Archive: September 9th, 2008

Mets Game 144: Win Over Nationals

Mets 10 Nationals 8

This is supposed to be the easy part of the schedule.

The Mets gave starter Oliver Perez a 2-0 lead, he blew it, then they gave him a 5-2 lead, and he blew that too. In fact, Ollie blew, period, allowing seven runs on eight hits and two walks in only three and a third. Nelson Figueroa did not help matters, allowing both inherited runners to score, swelling Ollie’s ERA. Olympian Brandon Knight gave up a run in his only inning, but Joe Smith was able to escape the sixth and part of the seventh without seeing someone score.

But the offense kept on going, exploding for ten runs, highlighted by solo blasts off the bats of Carlos Delgado and Ryan Church in the third. Delgado struck again by putting a dent into the AZEK “K” scoreboard in the sixth, following Carlos Beltran’s hugely clutch two-run bomb that put the Mets ahead 9-8.

The always-reliable Mets bullpen took it from there, shutting out the Nationals through the last four innings. Who needs Billy Wagner, anyway?


Luis Ayala earned his sixth save of the season, and Joe Smith earned the win.

Delgado was 3-for-3 with 3 runs and 3 RBI. Each of the first four batters in the lineup collected two hits apiece.

We had a sparse but fun group on during the game … we’ll keep it going and hope to have more of you join in for tomorrow night’s game.

Next Game

The Mets and Nationals do it again at 7:10 pm on Wednesday. Mike Pelfrey goes against Odalis “Don’t Call Me Oliver” Perez.


Tonight’s Game – 9/9/2008

From the view from the Hudson River, the rain has been on and off all day and therefore not sure if there will be a Mets game tonight.

If there is, be sure to head on over to Mets Chat to “twitter” about the game. Your MetsToday login and password should work, but if not, register again over there and/or email me. We worked out most of the kinks this weekend, and it seems to be working pretty well.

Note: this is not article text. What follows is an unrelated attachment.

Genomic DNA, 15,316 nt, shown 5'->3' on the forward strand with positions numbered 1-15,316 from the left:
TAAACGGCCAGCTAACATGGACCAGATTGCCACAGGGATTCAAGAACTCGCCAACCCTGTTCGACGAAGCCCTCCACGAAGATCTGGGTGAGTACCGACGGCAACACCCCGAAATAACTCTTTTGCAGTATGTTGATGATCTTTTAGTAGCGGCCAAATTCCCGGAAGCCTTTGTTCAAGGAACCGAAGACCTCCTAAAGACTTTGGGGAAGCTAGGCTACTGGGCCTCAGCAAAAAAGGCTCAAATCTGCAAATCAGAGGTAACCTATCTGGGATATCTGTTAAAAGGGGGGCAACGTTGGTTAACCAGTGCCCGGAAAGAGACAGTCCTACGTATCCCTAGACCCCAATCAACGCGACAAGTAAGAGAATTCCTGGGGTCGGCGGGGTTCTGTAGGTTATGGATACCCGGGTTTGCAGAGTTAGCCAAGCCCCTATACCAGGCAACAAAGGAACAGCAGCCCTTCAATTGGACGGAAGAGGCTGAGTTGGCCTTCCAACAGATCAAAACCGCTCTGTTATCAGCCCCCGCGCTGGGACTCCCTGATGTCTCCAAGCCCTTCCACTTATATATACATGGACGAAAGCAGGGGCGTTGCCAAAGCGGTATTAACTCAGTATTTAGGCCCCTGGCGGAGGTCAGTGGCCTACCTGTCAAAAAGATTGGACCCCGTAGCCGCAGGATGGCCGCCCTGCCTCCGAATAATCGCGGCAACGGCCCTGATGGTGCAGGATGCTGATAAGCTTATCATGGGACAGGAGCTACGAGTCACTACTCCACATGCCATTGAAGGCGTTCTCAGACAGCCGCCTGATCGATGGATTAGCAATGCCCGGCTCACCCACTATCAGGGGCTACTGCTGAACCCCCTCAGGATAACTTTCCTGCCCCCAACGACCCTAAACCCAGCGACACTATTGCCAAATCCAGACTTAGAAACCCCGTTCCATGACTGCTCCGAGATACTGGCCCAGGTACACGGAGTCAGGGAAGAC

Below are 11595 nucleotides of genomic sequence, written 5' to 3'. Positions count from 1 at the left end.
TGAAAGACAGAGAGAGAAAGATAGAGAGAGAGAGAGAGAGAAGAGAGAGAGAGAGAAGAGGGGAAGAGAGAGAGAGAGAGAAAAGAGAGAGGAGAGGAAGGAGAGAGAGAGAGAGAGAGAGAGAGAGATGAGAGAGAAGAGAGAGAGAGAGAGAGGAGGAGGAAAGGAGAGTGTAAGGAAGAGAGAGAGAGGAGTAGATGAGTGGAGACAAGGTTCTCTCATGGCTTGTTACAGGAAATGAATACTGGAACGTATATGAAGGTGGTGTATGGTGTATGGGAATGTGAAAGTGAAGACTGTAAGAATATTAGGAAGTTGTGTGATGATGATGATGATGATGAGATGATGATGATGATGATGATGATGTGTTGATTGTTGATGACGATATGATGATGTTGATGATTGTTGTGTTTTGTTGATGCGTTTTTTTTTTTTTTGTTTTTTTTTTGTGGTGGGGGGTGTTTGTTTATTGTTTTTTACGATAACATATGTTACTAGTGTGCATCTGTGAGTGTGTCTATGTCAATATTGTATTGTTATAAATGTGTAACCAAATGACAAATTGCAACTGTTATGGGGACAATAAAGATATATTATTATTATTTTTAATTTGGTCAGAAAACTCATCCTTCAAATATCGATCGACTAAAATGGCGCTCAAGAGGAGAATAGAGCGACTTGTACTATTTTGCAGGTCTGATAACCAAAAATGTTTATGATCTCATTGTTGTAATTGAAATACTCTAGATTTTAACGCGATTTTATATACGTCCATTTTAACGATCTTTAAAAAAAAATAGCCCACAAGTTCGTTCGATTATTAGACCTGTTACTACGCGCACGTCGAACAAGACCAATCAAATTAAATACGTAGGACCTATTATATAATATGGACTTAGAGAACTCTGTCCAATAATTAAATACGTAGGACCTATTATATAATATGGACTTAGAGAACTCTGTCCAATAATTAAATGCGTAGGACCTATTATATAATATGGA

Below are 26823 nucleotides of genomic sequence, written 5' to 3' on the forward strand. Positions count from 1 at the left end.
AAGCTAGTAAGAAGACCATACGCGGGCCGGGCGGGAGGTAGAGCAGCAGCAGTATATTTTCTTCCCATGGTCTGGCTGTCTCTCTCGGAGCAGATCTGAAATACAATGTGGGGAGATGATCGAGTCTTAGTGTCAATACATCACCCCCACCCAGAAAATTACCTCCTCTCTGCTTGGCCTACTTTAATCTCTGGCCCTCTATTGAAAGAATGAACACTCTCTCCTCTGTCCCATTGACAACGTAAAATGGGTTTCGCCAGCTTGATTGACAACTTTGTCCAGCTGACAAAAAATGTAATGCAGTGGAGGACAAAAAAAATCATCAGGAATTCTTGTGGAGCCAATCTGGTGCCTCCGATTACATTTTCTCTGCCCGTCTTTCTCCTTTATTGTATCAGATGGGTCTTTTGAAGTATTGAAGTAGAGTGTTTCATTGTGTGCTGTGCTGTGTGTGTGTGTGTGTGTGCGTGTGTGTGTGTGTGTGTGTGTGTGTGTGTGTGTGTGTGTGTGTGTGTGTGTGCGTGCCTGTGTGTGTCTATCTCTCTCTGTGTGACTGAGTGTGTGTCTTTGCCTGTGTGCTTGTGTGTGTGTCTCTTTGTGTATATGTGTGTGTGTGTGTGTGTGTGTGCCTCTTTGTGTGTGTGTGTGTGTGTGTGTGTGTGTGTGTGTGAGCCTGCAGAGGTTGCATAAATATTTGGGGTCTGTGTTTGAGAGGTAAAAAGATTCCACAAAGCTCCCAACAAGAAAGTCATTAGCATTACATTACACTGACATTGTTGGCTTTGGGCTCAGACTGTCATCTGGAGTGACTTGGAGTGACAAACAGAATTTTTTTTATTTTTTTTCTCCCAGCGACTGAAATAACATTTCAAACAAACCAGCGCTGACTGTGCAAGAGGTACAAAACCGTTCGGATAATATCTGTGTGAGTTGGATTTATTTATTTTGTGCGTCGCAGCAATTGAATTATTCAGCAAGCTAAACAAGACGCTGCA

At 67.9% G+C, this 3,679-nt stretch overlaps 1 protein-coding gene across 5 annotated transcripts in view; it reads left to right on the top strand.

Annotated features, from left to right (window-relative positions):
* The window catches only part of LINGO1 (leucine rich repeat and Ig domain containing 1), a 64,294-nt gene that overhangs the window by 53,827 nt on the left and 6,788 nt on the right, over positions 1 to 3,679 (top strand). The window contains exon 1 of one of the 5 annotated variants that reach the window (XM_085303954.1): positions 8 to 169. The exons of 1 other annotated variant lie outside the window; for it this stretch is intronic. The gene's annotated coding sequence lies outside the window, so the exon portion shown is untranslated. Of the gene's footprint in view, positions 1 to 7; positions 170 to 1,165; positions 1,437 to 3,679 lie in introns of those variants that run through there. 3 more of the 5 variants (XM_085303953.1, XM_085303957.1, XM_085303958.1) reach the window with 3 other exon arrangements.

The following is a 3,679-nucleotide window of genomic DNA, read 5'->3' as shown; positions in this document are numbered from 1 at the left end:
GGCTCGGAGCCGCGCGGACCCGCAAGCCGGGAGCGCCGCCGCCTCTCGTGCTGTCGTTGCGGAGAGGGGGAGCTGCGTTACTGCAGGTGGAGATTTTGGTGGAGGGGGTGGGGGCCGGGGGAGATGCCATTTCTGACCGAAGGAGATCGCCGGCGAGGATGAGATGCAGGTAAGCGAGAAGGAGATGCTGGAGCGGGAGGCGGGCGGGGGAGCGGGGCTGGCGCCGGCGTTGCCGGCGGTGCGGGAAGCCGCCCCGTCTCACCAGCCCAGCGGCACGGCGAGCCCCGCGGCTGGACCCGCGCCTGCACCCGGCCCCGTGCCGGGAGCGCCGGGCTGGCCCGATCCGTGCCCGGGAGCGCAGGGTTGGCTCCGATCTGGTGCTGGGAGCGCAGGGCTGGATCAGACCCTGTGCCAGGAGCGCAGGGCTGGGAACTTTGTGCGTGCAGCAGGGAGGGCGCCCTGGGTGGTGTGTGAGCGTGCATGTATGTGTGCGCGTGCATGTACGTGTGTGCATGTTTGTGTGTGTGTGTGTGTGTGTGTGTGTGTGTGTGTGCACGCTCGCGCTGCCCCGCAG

If the game is canceled or delayed, you may fulfill your need for baseball watching by going to the Playing For Peanuts site, where another new episode is available for viewing. It includes commentary and insight from the producer John Fitzgerald. Good stuff.


Did Burgos Blow It?

If you haven’t heard, Ambiorix Burgos was arrested for beating his girlfriend at a hotel near Shea Stadium on Monday night.

Since he was in the area, it’s assumed that Burgos was healthy enough to join the Mets sometime this month and audition for the 2009 closer’s role. After all, if he’s anywhere near the triple-digit MPH on his fastball — he hit 100 with ease before Tommy John surgery — you’d have to think he’d be among the top internal candidates to replace Billy Wagner next season.

However, the arrest — coupled with the graphic description provided by the Daily News — will not sit well with the squeaky-clean image the Wilpons try to set for their ballclub. If the front office was unhappy with Paul LoDuca’s chasing after teeny boppers, they must be fuming over this incident. And well they should — a 6’3″, 244-lb. professional athlete should be keeping his paws (and teeth) off the opposite sex.

The wrong thing to do, however, would be to release or trade Burgos. The right thing would be for the Mets to foot the bill for counseling and an anger-management program. Getting Burgos to publicly apologize is an obvious move, and should be coupled with “strongly suggesting” that Burgos make a significant donation to an organization for battered women. These are the bare minimum of actions to take place before Burgos can consider playing for the Mets again.

Hopefully, Burgos can get his personal issues straightened out. If the Mets and their fans can forgive Guillermo Mota for taking PEDs and Paul LoDuca for cheating on his wife, perhaps they can also, eventually, welcome back Burgos. But he has a long road ahead of him before that can happen. Even if it turns out — when we get the whole story — that he is in some way not guilty, the damage has been done. The court of public opinion is much more influential in cases like this, and affects a person for a much longer term — just ask Wally Backman.